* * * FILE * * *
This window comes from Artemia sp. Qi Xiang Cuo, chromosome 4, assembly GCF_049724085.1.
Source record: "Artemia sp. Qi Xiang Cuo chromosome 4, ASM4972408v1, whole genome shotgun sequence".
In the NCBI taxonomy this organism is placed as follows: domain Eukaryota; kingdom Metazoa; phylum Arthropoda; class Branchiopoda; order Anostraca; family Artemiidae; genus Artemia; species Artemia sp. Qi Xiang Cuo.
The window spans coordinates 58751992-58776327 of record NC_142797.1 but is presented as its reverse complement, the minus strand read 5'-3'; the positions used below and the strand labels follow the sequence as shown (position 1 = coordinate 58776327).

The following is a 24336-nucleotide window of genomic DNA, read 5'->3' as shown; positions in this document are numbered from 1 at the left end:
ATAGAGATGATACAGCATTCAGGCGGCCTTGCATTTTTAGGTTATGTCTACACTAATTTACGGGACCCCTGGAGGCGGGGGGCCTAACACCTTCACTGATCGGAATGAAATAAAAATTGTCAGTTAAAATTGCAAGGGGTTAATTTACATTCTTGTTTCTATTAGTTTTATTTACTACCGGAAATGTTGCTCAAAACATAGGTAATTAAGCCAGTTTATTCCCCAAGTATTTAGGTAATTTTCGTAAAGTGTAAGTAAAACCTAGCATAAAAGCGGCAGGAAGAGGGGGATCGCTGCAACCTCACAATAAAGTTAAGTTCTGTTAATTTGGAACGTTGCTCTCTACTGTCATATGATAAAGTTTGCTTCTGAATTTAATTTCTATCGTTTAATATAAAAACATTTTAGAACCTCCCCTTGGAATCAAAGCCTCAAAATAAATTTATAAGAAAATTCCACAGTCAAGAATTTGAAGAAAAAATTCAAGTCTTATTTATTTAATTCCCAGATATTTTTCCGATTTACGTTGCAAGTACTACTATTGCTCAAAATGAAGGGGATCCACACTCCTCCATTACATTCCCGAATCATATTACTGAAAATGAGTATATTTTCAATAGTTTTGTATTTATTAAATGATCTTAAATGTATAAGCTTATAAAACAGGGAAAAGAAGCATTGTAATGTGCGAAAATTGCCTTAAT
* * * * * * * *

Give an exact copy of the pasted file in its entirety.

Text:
This window comes from Artemia sp. Qi Xiang Cuo, chromosome 4, assembly GCF_049724085.1.
Source record: "Artemia sp. Qi Xiang Cuo chromosome 4, ASM4972408v1, whole genome shotgun sequence".
In the NCBI taxonomy this organism is placed as follows: domain Eukaryota; kingdom Metazoa; phylum Arthropoda; class Branchiopoda; order Anostraca; family Artemiidae; genus Artemia; species Artemia sp. Qi Xiang Cuo.
The window spans coordinates 58751992-58776327 of record NC_142797.1 but is presented as its reverse complement, the minus strand read 5'-3'; the positions used below and the strand labels follow the sequence as shown (position 1 = coordinate 58776327).

The following is a 24336-nucleotide window of genomic DNA, read 5'->3' as shown; positions in this document are numbered from 1 at the left end:
ATAGAGATGATACAGCATTCAGGCGGCCTTGCATTTTTAGGTTATGTCTACACTAATTTACGGGACCCCTGGAGGCGGGGGGCCTAACACCTTCACTGATCGGAATGAAATAAAAATTGTCAGTTAAAATTGCAAGGGGTTAATTTACATTCTTGTTTCTATTAGTTTTATTTACTACCGGAAATGTTGCTCAAAACATAGGTAATTAAGCCAGTTTATTCCCCAAGTATTTAGGTAATTTTCGTAAAGTGTAAGTAAAACCTAGCATAAAAGCGGCAGGAAGAGGGGGATCGCTGCAACCTCACAATAAAGTTAAGTTCTGTTAATTTGGAACGTTGCTCTCTACTGTCATATGATAAAGTTTGCTTCTGAATTTAATTTCTATCGTTTAATATAAAAACATTTTAGAACCTCCCCTTGGAATCAAAGCCTCAAAATAAATTTATAAGAAAATTCCACAGTCAAGAATTTGAAGAAAAAATTCAAGTCTTATTTATTTAATTCCCAGATATTTTTCCGATTTACGTTGCAAGTACTACTATTGCTCAAAATGAAGGGGATCCACACTCCTCCATTACATTCCCGAATCATATTACTGAAAATGAGTATATTTTCAATAGTTTTGTATTTATTAAATGATCTTAAATGTATAAGCTTATAAAACAGGGAAAAGAAGCATTGTAATGTGCGAAAATTGCCTTAAT